In other instances, indigenous nations with law-making authority over their lands have elected to create a parallel system, despite the possibility of adopting the settler state title system. Many modern day land claim agreements, including the "continue and modify" model discussed in Part III, recognize the right of the indigenous nation to withdraw from the settler state title system and create their own parallel system. The Nisga'a Nation has made this election and its land title system offers a good example of this type of parallel system.

The parallel title systems model has three main features: (1) a description of the ownership interest of the indigenous community and that of individual community members, at least some of which do not fit within the property rules of the settler state; (2) a description of the nature of the interests that may be recorded or registered in the parallel system; and (3) a description of what guarantees are offered to interests that are registered. We will say a few words about each of these features, principally using the Metis Settlement Land Registry in Alberta and the Nisga'a system as examples.


There is a significant variation in the legal quality of the property interests held by the indigenous community, particularly those held by individual members, that are registrable within the parallel systems discussed here. Nevertheless, a common feature of most is that title is not defined exclusively in terms of the settler state's property rules.

In the case of Metis settlement lands, the overriding fee simple interest held by the Metis Settlement General Council for the benefit of members of the individual settlement groups is expressed in the language of the settler state. (84) However, unlike fee simple interests known to the settler state, the General Council's ability to alienate the fee simple interest in the settlement lands is restricted and the use of the fee simple estate as security is prohibited. (85) In addition, the Metis Settlements Act restricts the rights and interests that may be created in the settlement land to those created by Act, General Council Policy, or settlement by-laws. (86) The Metis Settlement General Council Land Policy, in turn, contemplates three distinct Metis interests in settlement lands which may be held by Settlement Councils and/or individual Settlement members: "Metis title," provisional Metis Title, (87) and allotments. (88) Metis title is the largest and most secure interest available to a settlement member in settlement lands. (89) The rights associated with Metis title are in some respects similar to those of a conditional fee simple, offering in particular an exclusive right to use and enjoy which is both inheritable and of potentially infinite duration. (90) The interest is conditional in the sense that several limitations and qualifications are placed on both acquisition and disposition to ensure the title is held by individual settlement members and that lesser interests, including security interests, are not created in the land without approval. (91) However, commentators suggest that Metis title is "more accurately perceived as a unique statutory interest" which is something less than a fee simple, not least because the single fee simple in the lands is held by the General Council and the language of fee simple is not used to describe this interest. (92)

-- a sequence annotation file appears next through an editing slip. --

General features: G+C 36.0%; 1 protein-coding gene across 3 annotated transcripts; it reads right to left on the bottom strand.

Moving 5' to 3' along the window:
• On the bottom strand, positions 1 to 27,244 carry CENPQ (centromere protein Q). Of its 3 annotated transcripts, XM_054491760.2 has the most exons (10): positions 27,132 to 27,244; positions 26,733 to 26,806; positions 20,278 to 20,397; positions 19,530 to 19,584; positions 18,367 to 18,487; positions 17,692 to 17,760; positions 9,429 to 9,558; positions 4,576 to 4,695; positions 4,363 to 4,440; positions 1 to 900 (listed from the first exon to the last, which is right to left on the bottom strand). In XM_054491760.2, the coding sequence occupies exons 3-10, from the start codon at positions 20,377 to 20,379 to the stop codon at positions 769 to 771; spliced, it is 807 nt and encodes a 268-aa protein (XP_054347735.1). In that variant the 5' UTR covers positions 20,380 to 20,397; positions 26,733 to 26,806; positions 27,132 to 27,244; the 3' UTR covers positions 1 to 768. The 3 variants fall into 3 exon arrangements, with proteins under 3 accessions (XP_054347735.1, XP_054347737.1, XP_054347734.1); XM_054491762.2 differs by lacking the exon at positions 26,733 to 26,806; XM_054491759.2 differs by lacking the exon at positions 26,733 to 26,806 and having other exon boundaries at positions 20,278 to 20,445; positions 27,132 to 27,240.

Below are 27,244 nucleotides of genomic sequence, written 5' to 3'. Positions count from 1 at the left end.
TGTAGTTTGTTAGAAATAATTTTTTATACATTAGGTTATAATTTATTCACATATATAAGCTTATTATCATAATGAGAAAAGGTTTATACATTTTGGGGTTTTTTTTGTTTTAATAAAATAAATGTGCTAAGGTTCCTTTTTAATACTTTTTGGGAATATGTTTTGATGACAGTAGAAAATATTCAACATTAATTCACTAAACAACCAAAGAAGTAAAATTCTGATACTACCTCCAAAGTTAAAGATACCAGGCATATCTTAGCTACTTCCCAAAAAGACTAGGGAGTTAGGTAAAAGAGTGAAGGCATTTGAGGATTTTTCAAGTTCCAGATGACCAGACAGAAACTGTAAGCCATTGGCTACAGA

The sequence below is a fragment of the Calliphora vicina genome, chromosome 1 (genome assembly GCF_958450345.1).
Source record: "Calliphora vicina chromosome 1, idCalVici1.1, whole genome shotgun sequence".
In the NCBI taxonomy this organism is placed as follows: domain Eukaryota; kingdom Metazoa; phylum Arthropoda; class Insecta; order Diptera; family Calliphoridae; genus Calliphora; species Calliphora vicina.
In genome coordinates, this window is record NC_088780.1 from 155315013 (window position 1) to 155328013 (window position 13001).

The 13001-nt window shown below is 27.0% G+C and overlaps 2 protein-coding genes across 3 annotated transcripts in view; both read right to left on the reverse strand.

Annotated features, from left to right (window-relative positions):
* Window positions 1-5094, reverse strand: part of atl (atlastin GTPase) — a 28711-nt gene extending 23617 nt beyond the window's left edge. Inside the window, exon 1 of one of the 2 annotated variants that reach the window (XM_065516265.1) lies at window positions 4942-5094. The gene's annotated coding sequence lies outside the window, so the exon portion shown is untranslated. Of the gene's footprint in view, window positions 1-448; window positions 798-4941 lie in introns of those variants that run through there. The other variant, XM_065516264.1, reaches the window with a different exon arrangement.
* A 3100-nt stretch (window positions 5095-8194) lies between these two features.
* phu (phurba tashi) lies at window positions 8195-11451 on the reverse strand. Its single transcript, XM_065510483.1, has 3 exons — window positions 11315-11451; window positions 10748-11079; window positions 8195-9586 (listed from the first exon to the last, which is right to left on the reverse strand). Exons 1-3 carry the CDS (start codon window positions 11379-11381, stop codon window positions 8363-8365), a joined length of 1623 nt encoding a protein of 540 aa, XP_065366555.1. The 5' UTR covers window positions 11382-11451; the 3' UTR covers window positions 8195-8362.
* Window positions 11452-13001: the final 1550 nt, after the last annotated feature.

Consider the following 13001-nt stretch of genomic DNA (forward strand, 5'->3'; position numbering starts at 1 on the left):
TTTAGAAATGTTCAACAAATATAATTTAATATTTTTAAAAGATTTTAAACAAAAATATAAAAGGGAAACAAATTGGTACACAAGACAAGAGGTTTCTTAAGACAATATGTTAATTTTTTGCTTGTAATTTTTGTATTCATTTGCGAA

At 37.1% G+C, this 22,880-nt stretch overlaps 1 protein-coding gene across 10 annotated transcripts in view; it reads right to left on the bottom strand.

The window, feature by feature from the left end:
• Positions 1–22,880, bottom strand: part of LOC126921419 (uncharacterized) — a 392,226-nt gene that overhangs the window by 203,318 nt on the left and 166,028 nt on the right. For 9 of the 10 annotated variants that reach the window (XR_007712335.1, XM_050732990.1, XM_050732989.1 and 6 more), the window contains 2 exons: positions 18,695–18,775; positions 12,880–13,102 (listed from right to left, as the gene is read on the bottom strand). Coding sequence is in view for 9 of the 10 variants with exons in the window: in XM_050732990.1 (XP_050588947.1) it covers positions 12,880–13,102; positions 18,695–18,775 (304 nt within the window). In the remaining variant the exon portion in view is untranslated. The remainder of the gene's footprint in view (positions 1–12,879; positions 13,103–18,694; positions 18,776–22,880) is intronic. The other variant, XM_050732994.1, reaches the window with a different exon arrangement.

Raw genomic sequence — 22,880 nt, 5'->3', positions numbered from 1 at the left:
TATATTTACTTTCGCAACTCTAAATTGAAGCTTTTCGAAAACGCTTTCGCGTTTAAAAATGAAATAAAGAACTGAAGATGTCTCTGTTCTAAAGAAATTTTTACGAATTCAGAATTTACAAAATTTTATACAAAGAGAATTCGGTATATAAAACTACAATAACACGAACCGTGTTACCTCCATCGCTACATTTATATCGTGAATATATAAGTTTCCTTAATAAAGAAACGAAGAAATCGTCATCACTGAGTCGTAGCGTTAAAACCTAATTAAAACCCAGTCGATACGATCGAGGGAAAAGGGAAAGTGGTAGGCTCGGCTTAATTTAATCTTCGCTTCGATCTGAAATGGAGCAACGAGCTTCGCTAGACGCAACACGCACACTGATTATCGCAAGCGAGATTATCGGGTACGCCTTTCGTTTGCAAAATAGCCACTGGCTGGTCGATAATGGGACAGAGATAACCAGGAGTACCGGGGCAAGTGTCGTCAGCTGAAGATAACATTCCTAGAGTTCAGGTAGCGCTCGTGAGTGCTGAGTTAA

The Nisga'a Land Title system applies to Nisga'a Lands, i.e., land over which the Nisga'a Nation has both fee simple ownership and jurisdiction under the terms of the Nisga'a Final Agreement. As discussed in Part III, these lands could be registered in the settler state's land titles system but the Nisga'a Lisims Government has instead chosen to exercise its law-making authority over this land, which includes the establishment of its own land titles system. In accordance with the Nisga'a Final Agreement, Nisga'a Lands are held by the Nisga'a Nation, and Nisga'a Villages, in fee simple--the modified form of their Aboriginal title that fits within the setter state's property rules. However, the Nisga'a land titles system allows individual citizens of the Nisga'a Nation to hold title in several ways. First, an "eligible recipient", as defined by the Nisga'a Nation Entitlement Act, 93 may be granted a "Nisga'a Nation entitlement". (94) Second, an "eligible recipient", as defined by the Nisga'a Village Entitlement Act, (95) may be granted a "Nisga'a Village entitlement". (96) Each of these entitlements may only be transferred to another "eligible recipient", as defined by the relevant act, or the particular Nisga'a Village. (97) Alternatively, it is possible for the registered holder of a Nisga'a Nation entitlement or a Nisga'a Village entitlement to be offered, or to request, that the entitlement be transitioned to a fee simple estate. (98)